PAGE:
Referring now to FIGURES 4 and 5 there are shown sectional views of the variable anamorphic eyepiece system of my invention illustrating the means whereby the compound prisms, LSL-1, LaLg, LmLn, and L12L13, may be pivotably rotated simultaneously about their individual pivot points. The prism assemblies are rigidly fastened by well known means to a U-shaped member 28, held by second U-shaped member 30. Rigidly fastened to the first U-shaped member 28 and through the second U- shaped member 30 are a pair of bearing shafts 32 journalled in the frame member 34. The frame member 34 is rigidly attached to the azimuth control ring 13 in such a manner that rotation of the azimuth control ring 13 in turn rotates the frame member 34 around the optical axis of the eyepiece system.
The pair of bearing shafts 32 act as the pivot points for the respective prisms and are located at an appropriate distance from the optical axis as heretofore disclosed. For example, the sectional view shown in FIGURE 5 illustrates the prism assembly LwLn. By referring to FIGURE 3, it can be seen that the pivot point 18 for this prism assembly is located the distance shown by the numeral 24 above the optical axis of the system. From this it can be seen, by returning to FIGURE 5 that the bearing shafts 32 which form the pivot points 18 are located the distance 24 above the optical axis of the sys- Minor adjustments in the relationship between the first U-shaped member 28 and the second U-shaped member 30 are made by means of the set screw 36, contained in the drilled and tapped hole in the lower portion of the second U-shaped member 30. After the first and second U-shaped members 28 and 30 are properly positioned in relationship to each other, the set screw 36 may be tightened, thereby causing the U-shaped members4 to be fixedly attached together and thus allowing them to rotate as a unit.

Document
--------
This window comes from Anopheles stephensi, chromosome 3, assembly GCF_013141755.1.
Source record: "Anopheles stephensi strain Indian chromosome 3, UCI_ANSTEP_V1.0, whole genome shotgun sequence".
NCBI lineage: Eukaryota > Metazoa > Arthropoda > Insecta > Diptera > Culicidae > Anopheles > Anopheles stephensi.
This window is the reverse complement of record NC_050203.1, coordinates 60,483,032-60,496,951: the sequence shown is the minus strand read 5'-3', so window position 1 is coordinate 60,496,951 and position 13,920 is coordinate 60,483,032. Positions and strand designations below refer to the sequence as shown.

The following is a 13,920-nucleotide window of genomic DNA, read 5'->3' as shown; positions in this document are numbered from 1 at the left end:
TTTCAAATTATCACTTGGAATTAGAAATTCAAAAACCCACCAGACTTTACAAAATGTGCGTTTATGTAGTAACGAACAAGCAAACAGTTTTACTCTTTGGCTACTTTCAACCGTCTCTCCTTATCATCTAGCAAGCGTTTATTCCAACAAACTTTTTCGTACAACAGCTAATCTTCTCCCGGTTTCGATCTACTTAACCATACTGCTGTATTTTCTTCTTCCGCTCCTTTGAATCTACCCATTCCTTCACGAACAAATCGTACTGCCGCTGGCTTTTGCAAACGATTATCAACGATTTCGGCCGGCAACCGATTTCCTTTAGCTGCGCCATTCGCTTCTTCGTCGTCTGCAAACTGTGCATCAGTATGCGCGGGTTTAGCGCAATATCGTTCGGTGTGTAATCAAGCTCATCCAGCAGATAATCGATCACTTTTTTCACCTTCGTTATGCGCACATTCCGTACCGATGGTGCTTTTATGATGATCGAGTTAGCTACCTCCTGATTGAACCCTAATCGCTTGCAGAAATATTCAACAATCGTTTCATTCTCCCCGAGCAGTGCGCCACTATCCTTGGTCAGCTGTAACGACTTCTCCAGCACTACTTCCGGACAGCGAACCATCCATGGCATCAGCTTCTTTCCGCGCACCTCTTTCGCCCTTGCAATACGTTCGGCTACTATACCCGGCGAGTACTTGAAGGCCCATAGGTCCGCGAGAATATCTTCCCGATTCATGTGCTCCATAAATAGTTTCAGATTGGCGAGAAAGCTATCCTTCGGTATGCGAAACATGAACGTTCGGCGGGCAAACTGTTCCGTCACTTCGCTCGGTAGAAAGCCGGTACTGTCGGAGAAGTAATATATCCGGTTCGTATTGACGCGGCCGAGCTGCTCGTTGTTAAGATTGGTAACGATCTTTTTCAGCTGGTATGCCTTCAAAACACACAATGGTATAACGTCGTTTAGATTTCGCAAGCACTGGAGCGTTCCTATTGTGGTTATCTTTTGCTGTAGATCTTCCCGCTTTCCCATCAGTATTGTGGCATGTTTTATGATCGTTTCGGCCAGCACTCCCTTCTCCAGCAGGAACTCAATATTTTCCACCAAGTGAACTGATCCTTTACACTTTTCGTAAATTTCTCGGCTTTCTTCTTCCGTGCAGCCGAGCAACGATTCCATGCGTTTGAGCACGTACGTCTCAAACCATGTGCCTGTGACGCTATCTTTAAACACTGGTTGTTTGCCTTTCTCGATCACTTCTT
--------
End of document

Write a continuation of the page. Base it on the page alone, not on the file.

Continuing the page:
The second U-shaped member 30 also contains on its lower portion a ball member 38 which acts as a cam follower as hereinafter described. Surrounding the refracting compound prisms L5L7, LsLg, LIDL and L12L13 is a cylindrical sleeve member 40 which is rigidly fastened to the zoom control 17 by means of a screw 42 contained in a recessed hole 44 on the zoom control 17.
The cylindrical sleeve member 40 has formed thereon a plurality of cam slots 46 which act in cooperation with the ball member 38 and serve as the means whereby the prism assemblies may be simultaneously pivoted upon rotation of the zoom control 17. f